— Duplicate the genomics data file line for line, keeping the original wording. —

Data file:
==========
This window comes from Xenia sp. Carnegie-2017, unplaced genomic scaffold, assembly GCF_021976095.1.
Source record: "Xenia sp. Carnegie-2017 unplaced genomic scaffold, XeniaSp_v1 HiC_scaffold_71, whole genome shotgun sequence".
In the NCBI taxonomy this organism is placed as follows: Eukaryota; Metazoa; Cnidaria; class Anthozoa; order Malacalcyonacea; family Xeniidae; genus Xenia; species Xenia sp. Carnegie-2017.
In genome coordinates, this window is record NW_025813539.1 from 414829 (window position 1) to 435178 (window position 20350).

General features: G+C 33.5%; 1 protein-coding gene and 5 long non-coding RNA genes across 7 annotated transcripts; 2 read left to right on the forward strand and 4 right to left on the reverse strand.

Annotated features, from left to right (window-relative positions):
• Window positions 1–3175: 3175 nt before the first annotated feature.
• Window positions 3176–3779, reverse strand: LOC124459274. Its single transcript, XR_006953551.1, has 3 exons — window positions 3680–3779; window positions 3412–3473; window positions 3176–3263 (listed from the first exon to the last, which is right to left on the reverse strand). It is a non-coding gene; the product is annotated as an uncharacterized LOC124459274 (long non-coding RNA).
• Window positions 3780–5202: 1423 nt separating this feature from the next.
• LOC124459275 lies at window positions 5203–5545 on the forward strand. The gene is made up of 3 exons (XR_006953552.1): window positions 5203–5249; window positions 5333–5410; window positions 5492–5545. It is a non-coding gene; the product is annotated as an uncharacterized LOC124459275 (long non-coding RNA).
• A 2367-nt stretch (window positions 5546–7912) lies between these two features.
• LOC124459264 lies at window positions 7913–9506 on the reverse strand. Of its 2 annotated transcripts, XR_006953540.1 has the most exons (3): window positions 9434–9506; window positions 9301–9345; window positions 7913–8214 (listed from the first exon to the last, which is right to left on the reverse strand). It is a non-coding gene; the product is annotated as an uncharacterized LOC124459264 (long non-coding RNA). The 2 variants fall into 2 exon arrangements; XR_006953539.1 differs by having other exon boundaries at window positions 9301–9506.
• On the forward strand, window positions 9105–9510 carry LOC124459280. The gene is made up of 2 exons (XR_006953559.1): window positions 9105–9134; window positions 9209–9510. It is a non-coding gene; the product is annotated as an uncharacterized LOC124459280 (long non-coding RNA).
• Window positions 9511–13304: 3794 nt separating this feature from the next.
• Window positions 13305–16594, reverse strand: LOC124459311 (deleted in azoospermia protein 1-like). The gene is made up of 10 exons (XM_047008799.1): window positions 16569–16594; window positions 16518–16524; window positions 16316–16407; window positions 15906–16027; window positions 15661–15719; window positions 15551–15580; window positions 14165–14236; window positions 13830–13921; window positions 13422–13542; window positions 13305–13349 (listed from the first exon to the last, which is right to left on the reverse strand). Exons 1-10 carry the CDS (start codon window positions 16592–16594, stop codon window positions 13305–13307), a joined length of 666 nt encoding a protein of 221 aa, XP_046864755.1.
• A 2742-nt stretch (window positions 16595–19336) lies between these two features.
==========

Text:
This window comes from Xenia sp. Carnegie-2017, unplaced genomic scaffold, assembly GCF_021976095.1.
Source record: "Xenia sp. Carnegie-2017 unplaced genomic scaffold, XeniaSp_v1 HiC_scaffold_71, whole genome shotgun sequence".
In the NCBI taxonomy this organism is placed as follows: Eukaryota; Metazoa; Cnidaria; class Anthozoa; order Malacalcyonacea; family Xeniidae; genus Xenia; species Xenia sp. Carnegie-2017.
In genome coordinates, this window is record NW_025813539.1 from 414829 (window position 1) to 435178 (window position 20350).

General features: G+C 33.5%; 1 protein-coding gene and 5 long non-coding RNA genes across 7 annotated transcripts; 2 read left to right on the forward strand and 4 right to left on the reverse strand.

Annotated features, from left to right (window-relative positions):
• Window positions 1–3175: 3175 nt before the first annotated feature.
• Window positions 3176–3779, reverse strand: LOC124459274. Its single transcript, XR_006953551.1, has 3 exons — window positions 3680–3779; window positions 3412–3473; window positions 3176–3263 (listed from the first exon to the last, which is right to left on the reverse strand). It is a non-coding gene; the product is annotated as an uncharacterized LOC124459274 (long non-coding RNA).
• Window positions 3780–5202: 1423 nt separating this feature from the next.
• LOC124459275 lies at window positions 5203–5545 on the forward strand. The gene is made up of 3 exons (XR_006953552.1): window positions 5203–5249; window positions 5333–5410; window positions 5492–5545. It is a non-coding gene; the product is annotated as an uncharacterized LOC124459275 (long non-coding RNA).
• A 2367-nt stretch (window positions 5546–7912) lies between these two features.
• LOC124459264 lies at window positions 7913–9506 on the reverse strand. Of its 2 annotated transcripts, XR_006953540.1 has the most exons (3): window positions 9434–9506; window positions 9301–9345; window positions 7913–8214 (listed from the first exon to the last, which is right to left on the reverse strand). It is a non-coding gene; the product is annotated as an uncharacterized LOC124459264 (long non-coding RNA). The 2 variants fall into 2 exon arrangements; XR_006953539.1 differs by having other exon boundaries at window positions 9301–9506.
• On the forward strand, window positions 9105–9510 carry LOC124459280. The gene is made up of 2 exons (XR_006953559.1): window positions 9105–9134; window positions 9209–9510. It is a non-coding gene; the product is annotated as an uncharacterized LOC124459280 (long non-coding RNA).
• Window positions 9511–13304: 3794 nt separating this feature from the next.
• Window positions 13305–16594, reverse strand: LOC124459311 (deleted in azoospermia protein 1-like). The gene is made up of 10 exons (XM_047008799.1): window positions 16569–16594; window positions 16518–16524; window positions 16316–16407; window positions 15906–16027; window positions 15661–15719; window positions 15551–15580; window positions 14165–14236; window positions 13830–13921; window positions 13422–13542; window positions 13305–13349 (listed from the first exon to the last, which is right to left on the reverse strand). Exons 1-10 carry the CDS (start codon window positions 16592–16594, stop codon window positions 13305–13307), a joined length of 666 nt encoding a protein of 221 aa, XP_046864755.1.
• A 2742-nt stretch (window positions 16595–19336) lies between these two features.